Hey, good morning! You look fabulous.
Buying a gaming chair when space is often at a premium and when it has to at least make some effort to blend with your home is mostly impossible. Now, iconic furniture company Herman Miller and Logitech's gaming hardware brand, Logitech G, are teaming up to create a line of ergonomic furniture for gamers, starting with a chair -- of course.
The companies plan to incorporate feedback from esports teams like Complexity Gaming, TSM and NaVi to make sure they deliver on gaming comfort and support. Herman Miller is perhaps best known for its legendary, thousands-of-dollars Eames Lounge Chair, but the company has been in the (corporate) smart-furniture business for a while. It'll be interesting to see how Herman Miller and Logitech split the difference on aesthetics and color palettes. Lest you forget, this is a Logitech keyboard. Hmm.
That said I've never been more interested in a gaming chair. Let's see what it looks like.
Did the director of Star Wars: The Last Jedi and Knives Out just reveal a secret way to tell who is or isn't a villain? In a video for Vanity Fair, Johnson explained that Apple "lets you use iPhones in movies but, and this is very pivotal if you're ever watching a mystery movie, bad guys cannot have iPhones on camera." We're guessing there were no such strings when Apple gave him a sneak peek at the iPhone 11.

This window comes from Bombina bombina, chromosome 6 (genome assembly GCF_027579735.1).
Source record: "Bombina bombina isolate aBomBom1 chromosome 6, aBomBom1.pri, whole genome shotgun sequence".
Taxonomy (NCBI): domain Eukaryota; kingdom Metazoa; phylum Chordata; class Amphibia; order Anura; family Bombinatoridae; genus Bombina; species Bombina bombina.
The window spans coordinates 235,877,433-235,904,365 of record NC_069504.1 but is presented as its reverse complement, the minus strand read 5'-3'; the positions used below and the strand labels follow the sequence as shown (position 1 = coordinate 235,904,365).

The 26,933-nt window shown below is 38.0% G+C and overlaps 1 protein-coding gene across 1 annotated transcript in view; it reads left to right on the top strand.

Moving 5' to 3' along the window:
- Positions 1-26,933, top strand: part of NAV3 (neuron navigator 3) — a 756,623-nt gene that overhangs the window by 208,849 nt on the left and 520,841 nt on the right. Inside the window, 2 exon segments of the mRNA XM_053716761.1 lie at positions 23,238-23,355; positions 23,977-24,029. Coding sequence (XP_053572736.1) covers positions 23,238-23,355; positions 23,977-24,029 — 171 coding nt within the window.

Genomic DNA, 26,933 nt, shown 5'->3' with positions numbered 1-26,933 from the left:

Considering a projector purchase? Time to move on from that elderly HDTV? Optoma's 4K projector is a strong contender. Short-throw laser projectors promise fewer compromises than long-throw models, and Optoma's $3,700 CinemaX P1 delivers on that. According to Steve Dent, it offers very high brightness, good contrast levels and excellent color accuracy, especially with HDR content. Best of all, you get an image up to 120 inches in size for a fraction the price of a comparable TV.
The biggest flaw is with the built-in streaming apps, which don't work in 4K. However, that's easily resolved with the purchase of a 4K streaming stick or 4K Blu-ray player.
Baby Yoda, a scaled-down Cybertruck and the return of Tiger Electronics handheld games. Kris Naudus has the full rundown for you right here.
Looking for an environmentally conscious smartphone? Teracube is an Android smartphone with a four-year premium care warranty. It would only cost around $300, and the phone would be completely covered for four years. Cracked display? Blocked charging port? Bad battery? No matter what happens to it, you can pay a flat fee of $39 to send it back and get a refurbished version in return. Teracube would then attempt to repair your old one and either resell or ship it to another customer who might've broken their phone.
The specs are decent enough, and the vision is admirable, but could you keep the same phone for that long?
Up, up, down, down, left, right, left, right, b, a and start. It's the most famous cheat code in all of gaming -- and one of the only ones I can recall. Its creator, former Konami employee Kazuhisa Hashimoto, has sadly died, aged 61. The code has become a cultural touchstone, hidden in countless games, Canadian currency, song lyrics and, well, Fortnite.
But wait, there's more...
- SpaceX approved to build Starship factory and research hub in LA
- Tesla and Panasonic will no longer work together on solar cells
- Volkswagen's 2021 GTI adds a hybrid powertrain and tech-filled interior
- Google Earth finally works in Firefox, Edge and Opera
- Surface Duo may let you 'peek' at notifications
- LG V60 ThinQ 5G hands-on: Two screens, not enough polish
- Eero's mesh WiFi routers now support Apple HomeKit
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